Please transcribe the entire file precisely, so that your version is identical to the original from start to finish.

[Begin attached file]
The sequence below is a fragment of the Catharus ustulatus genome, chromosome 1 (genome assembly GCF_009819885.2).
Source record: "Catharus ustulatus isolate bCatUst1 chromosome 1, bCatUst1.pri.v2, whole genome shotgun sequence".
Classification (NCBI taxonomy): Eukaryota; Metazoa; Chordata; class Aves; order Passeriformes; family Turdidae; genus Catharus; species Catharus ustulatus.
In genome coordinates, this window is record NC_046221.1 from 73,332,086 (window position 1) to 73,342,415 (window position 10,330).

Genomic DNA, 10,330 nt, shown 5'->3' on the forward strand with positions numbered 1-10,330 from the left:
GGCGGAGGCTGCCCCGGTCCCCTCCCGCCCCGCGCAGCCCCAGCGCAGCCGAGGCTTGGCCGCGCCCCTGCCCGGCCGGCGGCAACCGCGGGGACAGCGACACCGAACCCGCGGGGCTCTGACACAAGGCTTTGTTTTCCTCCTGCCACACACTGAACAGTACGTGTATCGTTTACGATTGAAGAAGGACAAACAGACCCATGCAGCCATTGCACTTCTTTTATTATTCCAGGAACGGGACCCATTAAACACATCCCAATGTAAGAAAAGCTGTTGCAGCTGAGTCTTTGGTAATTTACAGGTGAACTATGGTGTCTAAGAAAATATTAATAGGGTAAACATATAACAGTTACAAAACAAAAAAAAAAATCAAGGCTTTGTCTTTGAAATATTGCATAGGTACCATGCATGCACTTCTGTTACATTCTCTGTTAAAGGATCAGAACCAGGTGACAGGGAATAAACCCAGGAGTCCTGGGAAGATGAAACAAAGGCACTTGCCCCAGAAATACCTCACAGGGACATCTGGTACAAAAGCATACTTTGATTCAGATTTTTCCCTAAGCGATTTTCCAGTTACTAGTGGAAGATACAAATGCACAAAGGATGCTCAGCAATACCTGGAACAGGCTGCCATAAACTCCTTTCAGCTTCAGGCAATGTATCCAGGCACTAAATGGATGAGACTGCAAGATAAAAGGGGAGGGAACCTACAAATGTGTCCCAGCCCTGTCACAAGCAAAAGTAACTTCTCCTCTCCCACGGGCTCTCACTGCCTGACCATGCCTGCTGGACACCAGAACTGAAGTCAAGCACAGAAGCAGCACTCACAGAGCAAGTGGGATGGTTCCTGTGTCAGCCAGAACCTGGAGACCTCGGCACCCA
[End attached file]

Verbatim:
The sequence below is a fragment of the Catharus ustulatus genome, chromosome 1 (genome assembly GCF_009819885.2).
Source record: "Catharus ustulatus isolate bCatUst1 chromosome 1, bCatUst1.pri.v2, whole genome shotgun sequence".
Classification (NCBI taxonomy): Eukaryota; Metazoa; Chordata; class Aves; order Passeriformes; family Turdidae; genus Catharus; species Catharus ustulatus.
In genome coordinates, this window is record NC_046221.1 from 73,332,086 (window position 1) to 73,342,415 (window position 10,330).

Genomic DNA, 10,330 nt, shown 5'->3' on the forward strand with positions numbered 1-10,330 from the left:
GGCGGAGGCTGCCCCGGTCCCCTCCCGCCCCGCGCAGCCCCAGCGCAGCCGAGGCTTGGCCGCGCCCCTGCCCGGCCGGCGGCAACCGCGGGGACAGCGACACCGAACCCGCGGGGCTCTGACACAAGGCTTTGTTTTCCTCCTGCCACACACTGAACAGTACGTGTATCGTTTACGATTGAAGAAGGACAAACAGACCCATGCAGCCATTGCACTTCTTTTATTATTCCAGGAACGGGACCCATTAAACACATCCCAATGTAAGAAAAGCTGTTGCAGCTGAGTCTTTGGTAATTTACAGGTGAACTATGGTGTCTAAGAAAATATTAATAGGGTAAACATATAACAGTTACAAAACAAAAAAAAAAATCAAGGCTTTGTCTTTGAAATATTGCATAGGTACCATGCATGCACTTCTGTTACATTCTCTGTTAAAGGATCAGAACCAGGTGACAGGGAATAAACCCAGGAGTCCTGGGAAGATGAAACAAAGGCACTTGCCCCAGAAATACCTCACAGGGACATCTGGTACAAAAGCATACTTTGATTCAGATTTTTCCCTAAGCGATTTTCCAGTTACTAGTGGAAGATACAAATGCACAAAGGATGCTCAGCAATACCTGGAACAGGCTGCCATAAACTCCTTTCAGCTTCAGGCAATGTATCCAGGCACTAAATGGATGAGACTGCAAGATAAAAGGGGAGGGAACCTACAAATGTGTCCCAGCCCTGTCACAAGCAAAAGTAACTTCTCCTCTCCCACGGGCTCTCACTGCCTGACCATGCCTGCTGGACACCAGAACTGAAGTCAAGCACAGAAGCAGCACTCACAGAGCAAGTGGGATGGTTCCTGTGTCAGCCAGAACCTGGAGACCTCGGCACCCA